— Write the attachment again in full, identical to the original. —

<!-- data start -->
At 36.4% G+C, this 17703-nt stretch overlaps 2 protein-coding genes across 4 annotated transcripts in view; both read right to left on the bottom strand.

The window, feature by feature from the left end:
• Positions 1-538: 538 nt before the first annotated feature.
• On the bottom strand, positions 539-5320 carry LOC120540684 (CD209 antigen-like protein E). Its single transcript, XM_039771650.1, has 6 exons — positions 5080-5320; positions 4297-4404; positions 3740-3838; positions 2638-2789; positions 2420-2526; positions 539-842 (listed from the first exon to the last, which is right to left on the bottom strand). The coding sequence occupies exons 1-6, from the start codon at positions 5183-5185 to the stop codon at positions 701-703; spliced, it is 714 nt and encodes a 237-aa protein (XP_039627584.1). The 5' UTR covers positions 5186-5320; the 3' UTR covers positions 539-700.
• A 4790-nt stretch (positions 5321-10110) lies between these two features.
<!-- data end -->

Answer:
At 36.4% G+C, this 17703-nt stretch overlaps 2 protein-coding genes across 4 annotated transcripts in view; both read right to left on the bottom strand.

The window, feature by feature from the left end:
• Positions 1-538: 538 nt before the first annotated feature.
• On the bottom strand, positions 539-5320 carry LOC120540684 (CD209 antigen-like protein E). Its single transcript, XM_039771650.1, has 6 exons — positions 5080-5320; positions 4297-4404; positions 3740-3838; positions 2638-2789; positions 2420-2526; positions 539-842 (listed from the first exon to the last, which is right to left on the bottom strand). The coding sequence occupies exons 1-6, from the start codon at positions 5183-5185 to the stop codon at positions 701-703; spliced, it is 714 nt and encodes a 237-aa protein (XP_039627584.1). The 5' UTR covers positions 5186-5320; the 3' UTR covers positions 539-700.
• A 4790-nt stretch (positions 5321-10110) lies between these two features.